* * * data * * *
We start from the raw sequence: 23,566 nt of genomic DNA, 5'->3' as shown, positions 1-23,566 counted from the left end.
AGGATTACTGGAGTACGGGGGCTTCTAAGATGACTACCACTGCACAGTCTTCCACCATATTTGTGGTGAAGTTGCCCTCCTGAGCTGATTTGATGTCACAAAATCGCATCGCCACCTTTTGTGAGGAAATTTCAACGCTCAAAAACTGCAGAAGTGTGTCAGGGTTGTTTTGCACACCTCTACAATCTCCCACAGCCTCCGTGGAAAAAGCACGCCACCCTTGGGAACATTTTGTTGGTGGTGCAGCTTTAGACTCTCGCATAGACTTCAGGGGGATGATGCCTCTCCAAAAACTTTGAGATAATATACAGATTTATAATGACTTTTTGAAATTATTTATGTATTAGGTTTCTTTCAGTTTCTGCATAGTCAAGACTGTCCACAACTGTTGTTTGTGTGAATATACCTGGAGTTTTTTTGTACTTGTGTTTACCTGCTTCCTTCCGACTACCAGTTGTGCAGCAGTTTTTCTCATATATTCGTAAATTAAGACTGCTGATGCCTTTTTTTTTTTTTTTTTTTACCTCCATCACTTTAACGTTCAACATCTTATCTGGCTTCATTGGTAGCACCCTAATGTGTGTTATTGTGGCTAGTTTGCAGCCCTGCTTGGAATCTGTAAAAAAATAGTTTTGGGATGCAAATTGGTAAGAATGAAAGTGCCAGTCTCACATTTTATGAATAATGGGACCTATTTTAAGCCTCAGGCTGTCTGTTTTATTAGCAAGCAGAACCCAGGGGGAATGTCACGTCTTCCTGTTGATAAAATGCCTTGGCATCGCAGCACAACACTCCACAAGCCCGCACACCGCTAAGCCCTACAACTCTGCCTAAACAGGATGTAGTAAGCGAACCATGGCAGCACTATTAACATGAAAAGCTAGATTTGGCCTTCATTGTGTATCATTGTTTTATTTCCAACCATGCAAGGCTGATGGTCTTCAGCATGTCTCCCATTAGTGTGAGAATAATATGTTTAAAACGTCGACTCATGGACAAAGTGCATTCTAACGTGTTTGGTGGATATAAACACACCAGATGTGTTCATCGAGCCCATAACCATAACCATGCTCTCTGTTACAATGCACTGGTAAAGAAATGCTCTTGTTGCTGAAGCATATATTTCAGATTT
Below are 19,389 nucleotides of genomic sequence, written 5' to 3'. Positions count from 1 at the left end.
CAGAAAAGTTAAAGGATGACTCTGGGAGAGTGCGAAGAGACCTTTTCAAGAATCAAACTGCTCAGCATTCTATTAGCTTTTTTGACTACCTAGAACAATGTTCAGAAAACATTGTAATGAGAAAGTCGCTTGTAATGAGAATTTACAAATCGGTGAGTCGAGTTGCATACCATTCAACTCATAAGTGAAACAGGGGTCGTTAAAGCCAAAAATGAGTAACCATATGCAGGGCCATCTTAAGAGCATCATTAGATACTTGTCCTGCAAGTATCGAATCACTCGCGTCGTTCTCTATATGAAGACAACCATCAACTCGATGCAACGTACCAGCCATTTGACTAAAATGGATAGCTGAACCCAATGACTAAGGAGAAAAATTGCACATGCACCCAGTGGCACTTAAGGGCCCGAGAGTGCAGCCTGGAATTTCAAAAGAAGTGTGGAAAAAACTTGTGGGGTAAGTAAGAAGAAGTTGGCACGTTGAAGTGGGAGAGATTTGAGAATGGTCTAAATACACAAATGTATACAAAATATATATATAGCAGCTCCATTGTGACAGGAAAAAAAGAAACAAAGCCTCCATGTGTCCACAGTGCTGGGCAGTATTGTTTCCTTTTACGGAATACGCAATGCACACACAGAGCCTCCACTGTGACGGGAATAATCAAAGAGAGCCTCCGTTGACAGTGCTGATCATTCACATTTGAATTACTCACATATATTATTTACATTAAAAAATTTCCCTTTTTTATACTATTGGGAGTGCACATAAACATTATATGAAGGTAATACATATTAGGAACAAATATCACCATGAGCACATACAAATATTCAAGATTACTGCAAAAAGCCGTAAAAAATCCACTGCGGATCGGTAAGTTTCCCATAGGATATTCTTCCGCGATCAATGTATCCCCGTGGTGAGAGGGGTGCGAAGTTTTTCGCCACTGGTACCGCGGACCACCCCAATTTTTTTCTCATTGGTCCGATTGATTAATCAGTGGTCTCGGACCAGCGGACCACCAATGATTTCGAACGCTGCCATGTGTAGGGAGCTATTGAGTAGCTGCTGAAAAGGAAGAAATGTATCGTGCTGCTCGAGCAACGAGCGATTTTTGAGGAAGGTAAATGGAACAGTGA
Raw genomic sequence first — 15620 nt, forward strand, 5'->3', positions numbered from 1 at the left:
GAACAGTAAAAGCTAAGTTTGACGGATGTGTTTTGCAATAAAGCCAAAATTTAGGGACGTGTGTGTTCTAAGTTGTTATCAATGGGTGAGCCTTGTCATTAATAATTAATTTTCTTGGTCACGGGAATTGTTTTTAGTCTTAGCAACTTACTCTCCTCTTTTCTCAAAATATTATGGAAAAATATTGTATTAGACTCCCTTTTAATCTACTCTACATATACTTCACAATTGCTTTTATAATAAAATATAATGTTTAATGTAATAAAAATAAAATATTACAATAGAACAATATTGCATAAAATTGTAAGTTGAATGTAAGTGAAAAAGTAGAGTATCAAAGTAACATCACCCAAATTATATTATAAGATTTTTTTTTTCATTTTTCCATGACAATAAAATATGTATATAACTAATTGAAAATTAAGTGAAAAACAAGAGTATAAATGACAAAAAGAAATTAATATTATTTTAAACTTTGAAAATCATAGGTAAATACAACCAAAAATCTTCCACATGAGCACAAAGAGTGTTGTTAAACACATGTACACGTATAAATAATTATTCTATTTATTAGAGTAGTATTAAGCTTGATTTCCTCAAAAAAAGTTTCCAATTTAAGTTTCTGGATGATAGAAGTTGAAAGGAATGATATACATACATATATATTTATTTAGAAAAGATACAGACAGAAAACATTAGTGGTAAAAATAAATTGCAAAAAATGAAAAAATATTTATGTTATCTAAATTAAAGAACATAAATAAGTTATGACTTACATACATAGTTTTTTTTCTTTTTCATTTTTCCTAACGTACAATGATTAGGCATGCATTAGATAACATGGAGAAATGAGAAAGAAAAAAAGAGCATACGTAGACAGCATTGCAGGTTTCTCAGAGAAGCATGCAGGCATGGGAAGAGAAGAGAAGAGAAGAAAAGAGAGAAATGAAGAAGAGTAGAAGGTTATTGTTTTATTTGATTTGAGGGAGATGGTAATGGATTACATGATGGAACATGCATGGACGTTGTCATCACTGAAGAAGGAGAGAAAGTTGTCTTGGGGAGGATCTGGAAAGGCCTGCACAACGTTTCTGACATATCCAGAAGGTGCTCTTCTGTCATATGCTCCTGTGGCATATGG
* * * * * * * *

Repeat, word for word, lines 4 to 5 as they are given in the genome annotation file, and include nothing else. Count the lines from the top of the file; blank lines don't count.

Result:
CAGAAAAGTTAAAGGATGACTCTGGGAGAGTGCGAAGAGACCTTTTCAAGAATCAAACTGCTCAGCATTCTATTAGCTTTTTTGACTACCTAGAACAATGTTCAGAAAACATTGTAATGAGAAAGTCGCTTGTAATGAGAATTTACAAATCGGTGAGTCGAGTTGCATACCATTCAACTCATAAGTGAAACAGGGGTCGTTAAAGCCAAAAATGAGTAACCATATGCAGGGCCATCTTAAGAGCATCATTAGATACTTGTCCTGCAAGTATCGAATCACTCGCGTCGTTCTCTATATGAAGACAACCATCAACTCGATGCAACGTACCAGCCATTTGACTAAAATGGATAGCTGAACCCAATGACTAAGGAGAAAAATTGCACATGCACCCAGTGGCACTTAAGGGCCCGAGAGTGCAGCCTGGAATTTCAAAAGAAGTGTGGAAAAAACTTGTGGGGTAAGTAAGAAGAAGTTGGCACGTTGAAGTGGGAGAGATTTGAGAATGGTCTAAATACACAAATGTATACAAAATATATATATAGCAGCTCCATTGTGACAGGAAAAAAAGAAACAAAGCCTCCATGTGTCCACAGTGCTGGGCAGTATTGTTTCCTTTTACGGAATACGCAATGCACACACAGAGCCTCCACTGTGACGGGAATAATCAAAGAGAGCCTCCGTTGACAGTGCTGATCATTCACATTTGAATTACTCACATATATTATTTACATTAAAAAATTTCCCTTTTTTATACTATTGGGAGTGCACATAAACATTATATGAAGGTAATACATATTAGGAACAAATATCACCATGAGCACATACAAATATTCAAGATTACTGCAAAAAGCCGTAAAAAATCCACTGCGGATCGGTAAGTTTCCCATAGGATATTCTTCCGCGATCAATGTATCCCCGTGGTGAGAGGGGTGCGAAGTTTTTCGCCACTGGTACCGCGGACCACCCCAATTTTTTTCTCATTGGTCCGATTGATTAATCAGTGGTCTCGGACCAGCGGACCACCAATGATTTCGAACGCTGCCATGTGTAGGGAGCTATTGAGTAGCTGCTGAAAAGGAAGAAATGTATCGTGCTGCTCGAGCAACGAGCGATTTTTGAGGAAGGTAAATGGAACAGTGA
Raw genomic sequence first — 15620 nt, forward strand, 5'->3', positions numbered from 1 at the left: